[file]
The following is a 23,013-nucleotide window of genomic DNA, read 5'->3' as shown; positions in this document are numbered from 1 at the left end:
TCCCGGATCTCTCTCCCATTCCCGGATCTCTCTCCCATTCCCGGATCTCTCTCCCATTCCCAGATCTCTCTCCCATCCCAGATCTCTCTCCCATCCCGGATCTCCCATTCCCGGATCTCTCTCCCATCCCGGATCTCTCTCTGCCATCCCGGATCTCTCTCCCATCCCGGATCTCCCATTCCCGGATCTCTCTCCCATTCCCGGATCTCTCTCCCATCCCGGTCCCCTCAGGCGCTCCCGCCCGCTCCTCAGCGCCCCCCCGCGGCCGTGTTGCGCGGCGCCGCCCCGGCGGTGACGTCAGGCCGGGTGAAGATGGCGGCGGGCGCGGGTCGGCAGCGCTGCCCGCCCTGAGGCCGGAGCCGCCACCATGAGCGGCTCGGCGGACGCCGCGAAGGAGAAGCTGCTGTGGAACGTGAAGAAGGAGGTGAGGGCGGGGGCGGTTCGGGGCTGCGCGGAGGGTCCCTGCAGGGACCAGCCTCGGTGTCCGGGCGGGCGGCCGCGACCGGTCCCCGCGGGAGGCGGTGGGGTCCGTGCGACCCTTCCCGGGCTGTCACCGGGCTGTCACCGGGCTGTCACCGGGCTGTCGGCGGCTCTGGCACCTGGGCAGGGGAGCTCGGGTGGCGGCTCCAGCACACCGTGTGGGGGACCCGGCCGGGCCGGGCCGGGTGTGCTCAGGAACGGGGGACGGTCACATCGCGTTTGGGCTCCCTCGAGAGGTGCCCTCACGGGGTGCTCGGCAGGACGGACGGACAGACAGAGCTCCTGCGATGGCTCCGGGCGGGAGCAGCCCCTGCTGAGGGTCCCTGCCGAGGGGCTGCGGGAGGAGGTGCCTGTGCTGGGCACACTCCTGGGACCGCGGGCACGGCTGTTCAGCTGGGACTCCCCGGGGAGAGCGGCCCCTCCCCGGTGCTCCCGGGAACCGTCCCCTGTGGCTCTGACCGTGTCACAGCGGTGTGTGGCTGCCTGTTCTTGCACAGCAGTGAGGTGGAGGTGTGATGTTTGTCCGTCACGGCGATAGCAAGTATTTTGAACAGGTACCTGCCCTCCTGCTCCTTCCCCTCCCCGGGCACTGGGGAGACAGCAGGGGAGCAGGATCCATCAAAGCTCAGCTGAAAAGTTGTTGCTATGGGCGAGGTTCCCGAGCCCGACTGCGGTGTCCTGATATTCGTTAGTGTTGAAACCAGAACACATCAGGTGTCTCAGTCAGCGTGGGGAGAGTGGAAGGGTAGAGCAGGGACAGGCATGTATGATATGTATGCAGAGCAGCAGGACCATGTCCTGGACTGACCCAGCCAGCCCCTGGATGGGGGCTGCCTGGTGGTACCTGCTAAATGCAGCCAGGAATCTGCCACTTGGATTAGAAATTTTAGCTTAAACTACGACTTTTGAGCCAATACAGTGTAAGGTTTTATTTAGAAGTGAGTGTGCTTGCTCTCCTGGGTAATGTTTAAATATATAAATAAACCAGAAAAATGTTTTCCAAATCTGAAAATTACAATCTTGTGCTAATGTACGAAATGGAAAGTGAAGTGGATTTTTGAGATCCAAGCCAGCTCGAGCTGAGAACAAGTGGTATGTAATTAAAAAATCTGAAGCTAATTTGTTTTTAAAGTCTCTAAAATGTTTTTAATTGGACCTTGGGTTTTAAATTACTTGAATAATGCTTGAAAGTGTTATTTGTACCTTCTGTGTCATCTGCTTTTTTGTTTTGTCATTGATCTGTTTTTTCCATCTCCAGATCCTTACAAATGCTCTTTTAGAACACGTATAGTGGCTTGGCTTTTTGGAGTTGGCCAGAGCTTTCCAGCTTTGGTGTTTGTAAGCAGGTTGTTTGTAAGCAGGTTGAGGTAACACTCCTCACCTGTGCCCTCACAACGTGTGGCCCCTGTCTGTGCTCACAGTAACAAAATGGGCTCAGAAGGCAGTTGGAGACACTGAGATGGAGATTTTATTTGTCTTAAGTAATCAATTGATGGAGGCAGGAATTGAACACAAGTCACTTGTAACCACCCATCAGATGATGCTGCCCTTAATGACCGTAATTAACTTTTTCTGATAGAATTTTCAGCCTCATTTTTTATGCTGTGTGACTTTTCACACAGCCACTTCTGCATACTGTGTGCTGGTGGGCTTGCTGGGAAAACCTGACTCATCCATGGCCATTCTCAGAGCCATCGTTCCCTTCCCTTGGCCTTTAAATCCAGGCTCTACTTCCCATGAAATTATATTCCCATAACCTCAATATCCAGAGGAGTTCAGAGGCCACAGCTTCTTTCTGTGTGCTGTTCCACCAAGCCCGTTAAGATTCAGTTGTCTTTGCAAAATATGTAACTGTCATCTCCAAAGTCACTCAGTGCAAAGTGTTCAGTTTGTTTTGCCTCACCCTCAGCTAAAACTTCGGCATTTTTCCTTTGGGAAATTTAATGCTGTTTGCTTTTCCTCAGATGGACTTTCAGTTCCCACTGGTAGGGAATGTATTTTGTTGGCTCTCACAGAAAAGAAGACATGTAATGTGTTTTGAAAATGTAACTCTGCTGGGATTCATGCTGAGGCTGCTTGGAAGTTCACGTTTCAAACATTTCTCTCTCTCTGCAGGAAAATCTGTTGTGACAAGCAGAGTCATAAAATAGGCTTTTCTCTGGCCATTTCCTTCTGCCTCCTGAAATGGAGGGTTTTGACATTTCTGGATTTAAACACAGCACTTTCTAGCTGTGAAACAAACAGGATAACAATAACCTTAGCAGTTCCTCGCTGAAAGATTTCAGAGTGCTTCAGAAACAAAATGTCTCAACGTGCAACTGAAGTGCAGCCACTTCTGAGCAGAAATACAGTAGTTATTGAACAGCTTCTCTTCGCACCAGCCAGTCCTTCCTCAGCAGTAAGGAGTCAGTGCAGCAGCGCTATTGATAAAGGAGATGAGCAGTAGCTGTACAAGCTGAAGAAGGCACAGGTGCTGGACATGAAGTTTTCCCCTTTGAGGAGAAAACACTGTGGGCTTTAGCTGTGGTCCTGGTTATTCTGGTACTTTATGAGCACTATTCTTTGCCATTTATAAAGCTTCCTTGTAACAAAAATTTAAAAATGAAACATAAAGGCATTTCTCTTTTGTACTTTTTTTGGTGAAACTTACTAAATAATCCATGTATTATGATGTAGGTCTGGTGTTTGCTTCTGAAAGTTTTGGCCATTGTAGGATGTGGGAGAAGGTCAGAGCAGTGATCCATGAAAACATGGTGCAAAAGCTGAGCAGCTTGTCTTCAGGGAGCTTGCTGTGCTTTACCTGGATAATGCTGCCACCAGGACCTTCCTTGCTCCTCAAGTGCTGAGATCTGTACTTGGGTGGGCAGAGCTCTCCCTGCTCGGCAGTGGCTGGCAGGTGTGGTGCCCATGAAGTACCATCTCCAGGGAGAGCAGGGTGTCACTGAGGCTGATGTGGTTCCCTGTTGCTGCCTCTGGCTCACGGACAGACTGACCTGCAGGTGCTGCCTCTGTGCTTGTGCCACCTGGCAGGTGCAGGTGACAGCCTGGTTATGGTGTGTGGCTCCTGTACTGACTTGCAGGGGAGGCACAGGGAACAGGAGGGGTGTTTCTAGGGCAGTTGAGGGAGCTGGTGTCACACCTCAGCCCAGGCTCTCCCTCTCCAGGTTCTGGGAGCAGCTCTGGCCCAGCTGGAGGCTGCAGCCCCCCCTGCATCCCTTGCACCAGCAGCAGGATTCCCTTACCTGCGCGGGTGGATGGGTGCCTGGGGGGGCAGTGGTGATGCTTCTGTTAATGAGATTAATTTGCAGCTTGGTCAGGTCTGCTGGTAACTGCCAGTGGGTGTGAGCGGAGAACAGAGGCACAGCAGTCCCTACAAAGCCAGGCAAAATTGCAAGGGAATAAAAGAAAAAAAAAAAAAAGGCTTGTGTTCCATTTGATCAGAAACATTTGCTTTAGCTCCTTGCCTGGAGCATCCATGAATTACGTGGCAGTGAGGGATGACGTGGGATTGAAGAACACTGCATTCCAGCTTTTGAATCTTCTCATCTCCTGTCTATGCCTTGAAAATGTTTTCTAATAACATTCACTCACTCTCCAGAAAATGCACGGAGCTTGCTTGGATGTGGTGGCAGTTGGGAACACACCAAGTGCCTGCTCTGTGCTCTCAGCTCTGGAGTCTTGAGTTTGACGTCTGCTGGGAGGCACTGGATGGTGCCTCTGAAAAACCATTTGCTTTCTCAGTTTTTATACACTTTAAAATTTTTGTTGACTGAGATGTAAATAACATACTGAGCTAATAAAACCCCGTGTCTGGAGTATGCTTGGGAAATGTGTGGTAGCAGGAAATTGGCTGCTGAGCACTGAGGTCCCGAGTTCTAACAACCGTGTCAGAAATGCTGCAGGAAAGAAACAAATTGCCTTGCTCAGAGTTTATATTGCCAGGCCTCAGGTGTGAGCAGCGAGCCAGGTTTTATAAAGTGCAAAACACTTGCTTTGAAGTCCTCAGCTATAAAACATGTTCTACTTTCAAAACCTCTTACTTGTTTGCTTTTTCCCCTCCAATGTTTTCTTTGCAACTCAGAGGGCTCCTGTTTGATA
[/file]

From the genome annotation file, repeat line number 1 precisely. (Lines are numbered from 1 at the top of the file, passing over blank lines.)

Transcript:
The following is a 23,013-nucleotide window of genomic DNA, read 5'->3' as shown; positions in this document are numbered from 1 at the left end: